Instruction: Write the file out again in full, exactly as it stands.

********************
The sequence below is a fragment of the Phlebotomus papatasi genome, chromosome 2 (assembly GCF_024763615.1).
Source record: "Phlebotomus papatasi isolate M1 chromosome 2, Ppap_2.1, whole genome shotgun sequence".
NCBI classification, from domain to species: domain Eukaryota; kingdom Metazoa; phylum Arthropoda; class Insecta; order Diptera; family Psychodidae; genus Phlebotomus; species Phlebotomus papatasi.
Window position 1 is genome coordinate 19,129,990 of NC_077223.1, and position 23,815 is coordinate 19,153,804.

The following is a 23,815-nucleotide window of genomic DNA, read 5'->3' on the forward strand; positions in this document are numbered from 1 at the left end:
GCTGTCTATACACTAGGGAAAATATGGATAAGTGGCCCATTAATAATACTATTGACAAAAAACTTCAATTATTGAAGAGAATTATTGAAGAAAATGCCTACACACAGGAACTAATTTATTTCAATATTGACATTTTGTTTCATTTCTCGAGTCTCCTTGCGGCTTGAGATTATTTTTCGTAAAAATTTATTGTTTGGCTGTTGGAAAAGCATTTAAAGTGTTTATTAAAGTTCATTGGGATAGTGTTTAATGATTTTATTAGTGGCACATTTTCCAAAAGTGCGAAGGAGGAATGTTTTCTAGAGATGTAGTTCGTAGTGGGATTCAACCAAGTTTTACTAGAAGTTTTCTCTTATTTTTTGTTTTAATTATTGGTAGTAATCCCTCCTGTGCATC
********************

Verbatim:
The sequence below is a fragment of the Phlebotomus papatasi genome, chromosome 2 (assembly GCF_024763615.1).
Source record: "Phlebotomus papatasi isolate M1 chromosome 2, Ppap_2.1, whole genome shotgun sequence".
NCBI classification, from domain to species: domain Eukaryota; kingdom Metazoa; phylum Arthropoda; class Insecta; order Diptera; family Psychodidae; genus Phlebotomus; species Phlebotomus papatasi.
Window position 1 is genome coordinate 19,129,990 of NC_077223.1, and position 23,815 is coordinate 19,153,804.

The following is a 23,815-nucleotide window of genomic DNA, read 5'->3' on the forward strand; positions in this document are numbered from 1 at the left end:
GCTGTCTATACACTAGGGAAAATATGGATAAGTGGCCCATTAATAATACTATTGACAAAAAACTTCAATTATTGAAGAGAATTATTGAAGAAAATGCCTACACACAGGAACTAATTTATTTCAATATTGACATTTTGTTTCATTTCTCGAGTCTCCTTGCGGCTTGAGATTATTTTTCGTAAAAATTTATTGTTTGGCTGTTGGAAAAGCATTTAAAGTGTTTATTAAAGTTCATTGGGATAGTGTTTAATGATTTTATTAGTGGCACATTTTCCAAAAGTGCGAAGGAGGAATGTTTTCTAGAGATGTAGTTCGTAGTGGGATTCAACCAAGTTTTACTAGAAGTTTTCTCTTATTTTTTGTTTTAATTATTGGTAGTAATCCCTCCTGTGCATC